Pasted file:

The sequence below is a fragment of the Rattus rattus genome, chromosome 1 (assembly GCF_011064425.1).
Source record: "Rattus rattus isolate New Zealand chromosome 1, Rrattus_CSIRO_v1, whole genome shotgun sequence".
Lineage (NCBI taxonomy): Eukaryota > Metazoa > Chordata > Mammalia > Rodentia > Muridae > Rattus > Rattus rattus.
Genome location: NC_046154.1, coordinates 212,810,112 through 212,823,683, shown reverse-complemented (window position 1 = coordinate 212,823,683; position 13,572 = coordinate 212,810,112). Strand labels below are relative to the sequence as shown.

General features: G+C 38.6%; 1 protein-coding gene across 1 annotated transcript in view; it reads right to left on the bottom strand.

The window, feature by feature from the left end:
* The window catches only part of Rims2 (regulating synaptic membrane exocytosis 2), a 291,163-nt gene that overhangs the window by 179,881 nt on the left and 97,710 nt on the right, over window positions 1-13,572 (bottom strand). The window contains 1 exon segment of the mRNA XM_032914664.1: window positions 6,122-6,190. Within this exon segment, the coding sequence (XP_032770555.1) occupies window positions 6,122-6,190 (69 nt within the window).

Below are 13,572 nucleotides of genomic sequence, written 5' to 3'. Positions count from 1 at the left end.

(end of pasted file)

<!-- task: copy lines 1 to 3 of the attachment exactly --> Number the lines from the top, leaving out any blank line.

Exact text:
The sequence below is a fragment of the Rattus rattus genome, chromosome 1 (assembly GCF_011064425.1).
Source record: "Rattus rattus isolate New Zealand chromosome 1, Rrattus_CSIRO_v1, whole genome shotgun sequence".
Lineage (NCBI taxonomy): Eukaryota > Metazoa > Chordata > Mammalia > Rodentia > Muridae > Rattus > Rattus rattus.